I had a marvelous class with some fifth grade students yesterday. The first class of the year, we began by talking about what philosophy is and why anyone might be interested in it. I had planned that we would read part of chapter three of Mat Lipman’s Harry Stottlemeier’s Discovery and probably talk about thoughts and thinking, but this was one of those classes where flexibility was key! As we talked about philosophy generally, one student raised her hand and declared: “I have a question. Why do we work hard and worry about money and what we’re going to do for work and food and shelter, when one day we’re going to die? What’s the point?” This set off a wealth of questions from the students, which included:
Why do we need money? Why don’t we barter anymore?
What is time? Why do we measure it?
How did everything begin?
How is the earth so perfect for humans?
Why do we communicate by writing?
How did all these words get invented? Where did names come from?
I suggested that we vote on which question to begin discussing, and the far majority of votes went to, “How did everything begin?” We decided to start by reading part of chapter 13 of Harry Stottlemeier’s Discovery, which raises this question and related issues nicely. After we read a few pages, the students started wondering about whether something can come from nothing. If the world began, there had to be nothing at some point, and so how could something have come from nothing? And yet, as several students noted, imagining it not beginning is really hard. Although, as one student pointed out, numbers don’t begin and end. Some students suggested that God created the world, but we observed that this still doesn’t solve the problem, because where did God come from?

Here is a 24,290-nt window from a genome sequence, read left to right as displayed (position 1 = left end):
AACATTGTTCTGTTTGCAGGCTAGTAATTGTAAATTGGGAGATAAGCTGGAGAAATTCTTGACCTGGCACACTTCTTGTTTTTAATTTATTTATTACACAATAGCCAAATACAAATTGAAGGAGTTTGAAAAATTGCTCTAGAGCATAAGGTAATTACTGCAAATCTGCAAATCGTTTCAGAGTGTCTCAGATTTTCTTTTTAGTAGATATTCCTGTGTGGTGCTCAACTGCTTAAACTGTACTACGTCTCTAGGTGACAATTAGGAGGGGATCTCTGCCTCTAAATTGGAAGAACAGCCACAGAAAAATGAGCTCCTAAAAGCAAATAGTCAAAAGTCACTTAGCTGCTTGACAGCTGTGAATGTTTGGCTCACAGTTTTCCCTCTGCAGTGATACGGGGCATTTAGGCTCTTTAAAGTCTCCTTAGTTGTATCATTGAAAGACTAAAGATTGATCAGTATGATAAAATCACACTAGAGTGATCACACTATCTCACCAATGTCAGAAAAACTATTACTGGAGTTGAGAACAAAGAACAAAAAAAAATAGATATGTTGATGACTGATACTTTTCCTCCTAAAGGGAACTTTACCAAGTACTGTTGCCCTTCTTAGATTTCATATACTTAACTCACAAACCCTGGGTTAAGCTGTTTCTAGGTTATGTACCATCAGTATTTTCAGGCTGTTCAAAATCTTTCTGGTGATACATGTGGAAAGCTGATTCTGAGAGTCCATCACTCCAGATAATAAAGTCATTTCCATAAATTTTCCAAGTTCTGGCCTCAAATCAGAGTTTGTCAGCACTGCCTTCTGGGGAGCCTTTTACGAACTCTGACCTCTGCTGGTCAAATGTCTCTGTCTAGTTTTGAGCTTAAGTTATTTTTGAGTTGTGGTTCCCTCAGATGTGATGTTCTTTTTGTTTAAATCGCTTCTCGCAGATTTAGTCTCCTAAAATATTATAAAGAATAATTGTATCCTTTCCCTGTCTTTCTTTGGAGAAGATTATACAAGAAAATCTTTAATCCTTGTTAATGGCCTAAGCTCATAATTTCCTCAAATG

We then circled back when another student commented, “I have two questions that I have thought about my whole life. What happens when you die? And what’s the point of living when one day you’re going to die?” One student responded that she thought that you live in order to have memories after you’re dead, in whatever place and form that occurs after death. Then a student who had been quiet raised his hand and said, “I think that we are an experiment for God. That God created humans to see what we would do, if we end up destroying the planet and ourselves or not. And if we do, God will create some other beings in some other place and see if they can do better.”
At this point we were out of time, and we agreed that we would begin next time with the question, “If all we know is that we live and then die, what’s the point?”